Skip to main content

I'm a failure

I had an interesting chat with a friend today (thanks, Mike). He said a young woman was going to be doing some youth ministry work and wanted some insight into that particular field of endeavor. His advice was terrific, I thought: "Be prepared to have your heart broken. Be prepared to fail...a lot."


I've been working in one form of ministry and/or religious education for my entire adult life. I am no stranger to the fact that most people do not share my enthusiasm for the Gospel, life in Christ and my truly geekazoid love of learning about world religions and sacred places. That does not dull the pain of realizing that classroom after classroom of students can't get over the fact that I go to Mass every Sunday. "Every Sunday????!!!" "Yeah...every Sunday."

Someone told me, not too long ago, that is was my job as a religion teacher to make sure that every kid that I taught became a practicing Catholic. Sorry; that is way too big a job for me. It was too big of a job for Jesus: many of His followers deserted him. (Read John 6.) I know that I'm just planting seeds, and I might, maybe, possibly have some influence on a kid's faith.

I told my friend that this idea of failure was why it was so important to read the lives of the saints. They were often quite glorious failures. Spectacular failures. I'm reading about St. Damien of Molokai. He couldn't do a damn thing right, according to many of his peers and superiors. He certainly couldn't deal with the lepers with any degree of success: he had no money, no medical supplies....heck, he often didn't even have enough food. All he could do was his best. All he could do was take care of the most obvious needs, and pray that God would make up for what he, a poor human, lacked.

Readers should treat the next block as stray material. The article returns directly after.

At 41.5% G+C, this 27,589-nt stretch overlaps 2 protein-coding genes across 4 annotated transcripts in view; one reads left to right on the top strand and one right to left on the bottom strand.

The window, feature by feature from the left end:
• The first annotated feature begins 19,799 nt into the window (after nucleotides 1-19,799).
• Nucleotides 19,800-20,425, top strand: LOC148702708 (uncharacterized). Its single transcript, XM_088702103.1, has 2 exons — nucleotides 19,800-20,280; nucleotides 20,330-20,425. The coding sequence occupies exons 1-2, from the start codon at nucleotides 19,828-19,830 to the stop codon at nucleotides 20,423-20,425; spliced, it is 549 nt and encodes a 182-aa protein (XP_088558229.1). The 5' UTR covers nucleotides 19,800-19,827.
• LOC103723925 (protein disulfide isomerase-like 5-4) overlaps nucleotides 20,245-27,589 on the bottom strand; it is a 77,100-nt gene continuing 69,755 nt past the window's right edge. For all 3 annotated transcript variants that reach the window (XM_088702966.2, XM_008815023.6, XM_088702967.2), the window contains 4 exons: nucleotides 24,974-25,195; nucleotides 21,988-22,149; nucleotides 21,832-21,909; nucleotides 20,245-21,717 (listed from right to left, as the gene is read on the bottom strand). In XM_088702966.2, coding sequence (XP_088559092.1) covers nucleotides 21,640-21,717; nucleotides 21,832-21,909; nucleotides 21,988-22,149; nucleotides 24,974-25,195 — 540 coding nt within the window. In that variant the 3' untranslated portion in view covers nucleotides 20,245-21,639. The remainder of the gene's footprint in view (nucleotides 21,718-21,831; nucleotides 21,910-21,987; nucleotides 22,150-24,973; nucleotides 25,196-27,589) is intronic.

Quite clearly, I am no saint. Therefore, I am going to fail. A lot. And all I can do is pray to God for what I lack. Thankfully, He is up to that task.

Comments

Popular posts from this blog

Trying to "end run" God

If you're a football fan, you know what an end run is. From Merriam-Webster:
a football play in which the ballcarrier attempts to run wide around the end of the line We try to "end run" God a lot. I do. I figure I know better. I've got this - no need to worry the Big Guy about such a trivial thing.

Of course, it never works.

Like the puppy above, when we try and evade the tough obstacle (even though we KNOW we will eventually have to do it), we end up - well, off in the bushes.

But oh! How I wished my way worked. I'd love to take a flying leap and land smoothly and gracefully. People would be in awe, as if watching Simone Biles nail a balance beam routine that no one else would even attempt. I would shyly look down and blush - just lightly - and acknowledge (But humbly! Oh so humbly!) my achievement.

But no: I am the one pulling myself out of the bushes, scratches all over my legs and twigs in my hair. I'd hear that gentle but loving voice of God saying, &quo…

Crossing Guard

I saw you
today
as you guided
your little man across that busy street.

You were wearing some
big man boots
and
watching cars and lights.

Your little man had on
black sneakers and
a Mickey Mouse hat
that bounced
as he walked.

He wasn't watching nothing but
your big man boots
and
the white stripes of the crosswalk.

Just before
he got to the sidewalk again,
his step bounced a bit
- he hopped over
a spot where the asphalt broke.

You turned to look,
holding out a hand to
your little man.
Not rushed or angry,
just making sure
he got up
on that sidewalk.

Then you walked on,
in your big man boots,
face into a cold Michigan wind,
with the little man behind,
his hat bouncing.

Be Transfigured

From today's readings: 

Jesus took Peter, James, and his brother, John, and led them up a high mountain by themselves. And he was transfigured before them; his face shone like the and his clothes became white as light.

...we possess the prophetic message that is altogether reliable. You will do well to be attentive to it as to a lamp shining in a dark place until day dawns and the morning star rises in your hearts.

Today we celebrate the Transfiguration. For whatever reason, Jesus brought three of His disciples to Mount Tabor to witness this miracle. They weren't sure what they were seeing, but they knew enough to throw themselves to the ground in the presence of Almighty God. St. Peter (who never did anything halfway) excitedly declares that he will erect tents on the mountain as a way of memorializing the event. But Jesus tells him and the others that they are not to tell people what they witnessed - at least not yet.

In the second reading, the requirement to be quiet has bee…